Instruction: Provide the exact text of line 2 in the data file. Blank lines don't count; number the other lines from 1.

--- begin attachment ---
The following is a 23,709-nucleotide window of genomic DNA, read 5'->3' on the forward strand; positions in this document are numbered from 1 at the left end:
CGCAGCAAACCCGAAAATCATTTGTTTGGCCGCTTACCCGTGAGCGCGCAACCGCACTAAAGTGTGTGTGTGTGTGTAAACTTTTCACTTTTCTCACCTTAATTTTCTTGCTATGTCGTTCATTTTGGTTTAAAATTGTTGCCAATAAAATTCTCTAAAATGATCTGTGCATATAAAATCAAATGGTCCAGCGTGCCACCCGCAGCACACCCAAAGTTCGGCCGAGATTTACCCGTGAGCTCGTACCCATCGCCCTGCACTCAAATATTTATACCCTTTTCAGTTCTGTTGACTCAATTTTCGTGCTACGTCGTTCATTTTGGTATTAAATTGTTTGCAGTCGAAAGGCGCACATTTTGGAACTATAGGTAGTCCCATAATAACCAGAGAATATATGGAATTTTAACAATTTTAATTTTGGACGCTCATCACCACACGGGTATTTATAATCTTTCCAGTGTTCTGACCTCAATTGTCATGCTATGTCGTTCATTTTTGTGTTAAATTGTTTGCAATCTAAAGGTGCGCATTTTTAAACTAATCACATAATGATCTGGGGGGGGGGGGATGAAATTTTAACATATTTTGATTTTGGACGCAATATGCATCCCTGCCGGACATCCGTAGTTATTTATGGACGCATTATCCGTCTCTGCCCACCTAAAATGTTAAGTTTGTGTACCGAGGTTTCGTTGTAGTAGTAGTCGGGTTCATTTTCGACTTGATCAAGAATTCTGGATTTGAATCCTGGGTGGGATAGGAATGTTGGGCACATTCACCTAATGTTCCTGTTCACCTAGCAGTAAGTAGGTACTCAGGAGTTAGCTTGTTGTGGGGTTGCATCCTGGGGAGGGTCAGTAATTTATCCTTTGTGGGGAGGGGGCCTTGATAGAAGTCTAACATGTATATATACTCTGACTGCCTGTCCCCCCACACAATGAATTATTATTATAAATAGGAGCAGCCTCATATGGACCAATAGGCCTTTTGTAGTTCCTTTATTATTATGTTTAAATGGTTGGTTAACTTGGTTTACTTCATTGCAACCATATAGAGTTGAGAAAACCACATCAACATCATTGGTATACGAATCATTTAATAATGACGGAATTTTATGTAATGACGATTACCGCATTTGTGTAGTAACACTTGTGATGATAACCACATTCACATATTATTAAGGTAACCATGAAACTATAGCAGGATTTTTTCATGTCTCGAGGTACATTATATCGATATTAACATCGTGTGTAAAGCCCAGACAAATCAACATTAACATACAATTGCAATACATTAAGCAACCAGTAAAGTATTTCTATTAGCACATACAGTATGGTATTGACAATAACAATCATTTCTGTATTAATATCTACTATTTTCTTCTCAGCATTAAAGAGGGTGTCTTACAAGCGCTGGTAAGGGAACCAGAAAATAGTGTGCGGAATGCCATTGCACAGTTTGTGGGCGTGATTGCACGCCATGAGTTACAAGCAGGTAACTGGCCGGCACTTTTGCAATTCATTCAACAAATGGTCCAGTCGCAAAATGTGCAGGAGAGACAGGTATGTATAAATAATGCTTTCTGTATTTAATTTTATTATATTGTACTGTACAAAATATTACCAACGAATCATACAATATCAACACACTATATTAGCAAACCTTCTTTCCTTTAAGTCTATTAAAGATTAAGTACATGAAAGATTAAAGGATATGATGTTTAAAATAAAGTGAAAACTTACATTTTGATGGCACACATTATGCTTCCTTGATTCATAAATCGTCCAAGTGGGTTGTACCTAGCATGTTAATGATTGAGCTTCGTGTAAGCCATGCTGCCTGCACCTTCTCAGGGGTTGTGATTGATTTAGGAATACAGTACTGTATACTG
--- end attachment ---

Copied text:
CGCAGCAAACCCGAAAATCATTTGTTTGGCCGCTTACCCGTGAGCGCGCAACCGCACTAAAGTGTGTGTGTGTGTGTAAACTTTTCACTTTTCTCACCTTAATTTTCTTGCTATGTCGTTCATTTTGGTTTAAAATTGTTGCCAATAAAATTCTCTAAAATGATCTGTGCATATAAAATCAAATGGTCCAGCGTGCCACCCGCAGCACACCCAAAGTTCGGCCGAGATTTACCCGTGAGCTCGTACCCATCGCCCTGCACTCAAATATTTATACCCTTTTCAGTTCTGTTGACTCAATTTTCGTGCTACGTCGTTCATTTTGGTATTAAATTGTTTGCAGTCGAAAGGCGCACATTTTGGAACTATAGGTAGTCCCATAATAACCAGAGAATATATGGAATTTTAACAATTTTAATTTTGGACGCTCATCACCACACGGGTATTTATAATCTTTCCAGTGTTCTGACCTCAATTGTCATGCTATGTCGTTCATTTTTGTGTTAAATTGTTTGCAATCTAAAGGTGCGCATTTTTAAACTAATCACATAATGATCTGGGGGGGGGGGGATGAAATTTTAACATATTTTGATTTTGGACGCAATATGCATCCCTGCCGGACATCCGTAGTTATTTATGGACGCATTATCCGTCTCTGCCCACCTAAAATGTTAAGTTTGTGTACCGAGGTTTCGTTGTAGTAGTAGTCGGGTTCATTTTCGACTTGATCAAGAATTCTGGATTTGAATCCTGGGTGGGATAGGAATGTTGGGCACATTCACCTAATGTTCCTGTTCACCTAGCAGTAAGTAGGTACTCAGGAGTTAGCTTGTTGTGGGGTTGCATCCTGGGGAGGGTCAGTAATTTATCCTTTGTGGGGAGGGGGCCTTGATAGAAGTCTAACATGTATATATACTCTGACTGCCTGTCCCCCCACACAATGAATTATTATTATAAATAGGAGCAGCCTCATATGGACCAATAGGCCTTTTGTAGTTCCTTTATTATTATGTTTAAATGGTTGGTTAACTTGGTTTACTTCATTGCAACCATATAGAGTTGAGAAAACCACATCAACATCATTGGTATACGAATCATTTAATAATGACGGAATTTTATGTAATGACGATTACCGCATTTGTGTAGTAACACTTGTGATGATAACCACATTCACATATTATTAAGGTAACCATGAAACTATAGCAGGATTTTTTCATGTCTCGAGGTACATTATATCGATATTAACATCGTGTGTAAAGCCCAGACAAATCAACATTAACATACAATTGCAATACATTAAGCAACCAGTAAAGTATTTCTATTAGCACATACAGTATGGTATTGACAATAACAATCATTTCTGTATTAATATCTACTATTTTCTTCTCAGCATTAAAGAGGGTGTCTTACAAGCGCTGGTAAGGGAACCAGAAAATAGTGTGCGGAATGCCATTGCACAGTTTGTGGGCGTGATTGCACGCCATGAGTTACAAGCAGGTAACTGGCCGGCACTTTTGCAATTCATTCAACAAATGGTCCAGTCGCAAAATGTGCAGGAGAGACAGGTATGTATAAATAATGCTTTCTGTATTTAATTTTATTATATTGTACTGTACAAAATATTACCAACGAATCATACAATATCAACACACTATATTAGCAAACCTTCTTTCCTTTAAGTCTATTAAAGATTAAGTACATGAAAGATTAAAGGATATGATGTTTAAAATAAAGTGAAAACTTACATTTTGATGGCACACATTATGCTTCCTTGATTCATAAATCGTCCAAGTGGGTTGTACCTAGCATGTTAATGATTGAGCTTCGTGTAAGCCATGCTGCCTGCACCTTCTCAGGGGTTGTGATTGATTTAGGAATACAGTACTGTATACTG